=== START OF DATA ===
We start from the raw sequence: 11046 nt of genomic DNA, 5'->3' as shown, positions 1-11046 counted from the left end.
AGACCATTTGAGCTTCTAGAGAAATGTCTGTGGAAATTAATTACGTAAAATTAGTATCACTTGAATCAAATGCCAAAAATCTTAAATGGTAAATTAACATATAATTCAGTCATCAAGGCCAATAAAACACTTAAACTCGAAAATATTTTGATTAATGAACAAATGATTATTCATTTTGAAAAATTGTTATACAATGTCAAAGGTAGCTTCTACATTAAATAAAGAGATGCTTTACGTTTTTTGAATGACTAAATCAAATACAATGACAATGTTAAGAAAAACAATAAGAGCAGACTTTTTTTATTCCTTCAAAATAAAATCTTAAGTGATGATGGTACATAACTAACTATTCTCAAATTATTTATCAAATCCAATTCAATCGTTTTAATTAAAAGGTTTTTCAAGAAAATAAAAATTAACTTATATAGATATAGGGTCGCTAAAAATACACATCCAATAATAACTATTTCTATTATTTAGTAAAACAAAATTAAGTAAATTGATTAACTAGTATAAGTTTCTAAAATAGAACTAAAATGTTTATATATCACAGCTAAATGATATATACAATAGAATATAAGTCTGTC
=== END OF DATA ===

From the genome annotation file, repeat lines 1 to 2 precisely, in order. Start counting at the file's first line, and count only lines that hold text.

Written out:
We start from the raw sequence: 11046 nt of genomic DNA, 5'->3' as shown, positions 1-11046 counted from the left end.
AGACCATTTGAGCTTCTAGAGAAATGTCTGTGGAAATTAATTACGTAAAATTAGTATCACTTGAATCAAATGCCAAAAATCTTAAATGGTAAATTAACATATAATTCAGTCATCAAGGCCAATAAAACACTTAAACTCGAAAATATTTTGATTAATGAACAAATGATTATTCATTTTGAAAAATTGTTATACAATGTCAAAGGTAGCTTCTACATTAAATAAAGAGATGCTTTACGTTTTTTGAATGACTAAATCAAATACAATGACAATGTTAAGAAAAACAATAAGAGCAGACTTTTTTTATTCCTTCAAAATAAAATCTTAAGTGATGATGGTACATAACTAACTATTCTCAAATTATTTATCAAATCCAATTCAATCGTTTTAATTAAAAGGTTTTTCAAGAAAATAAAAATTAACTTATATAGATATAGGGTCGCTAAAAATACACATCCAATAATAACTATTTCTATTATTTAGTAAAACAAAATTAAGTAAATTGATTAACTAGTATAAGTTTCTAAAATAGAACTAAAATGTTTATATATCACAGCTAAATGATATATACAATAGAATATAAGTCTGTC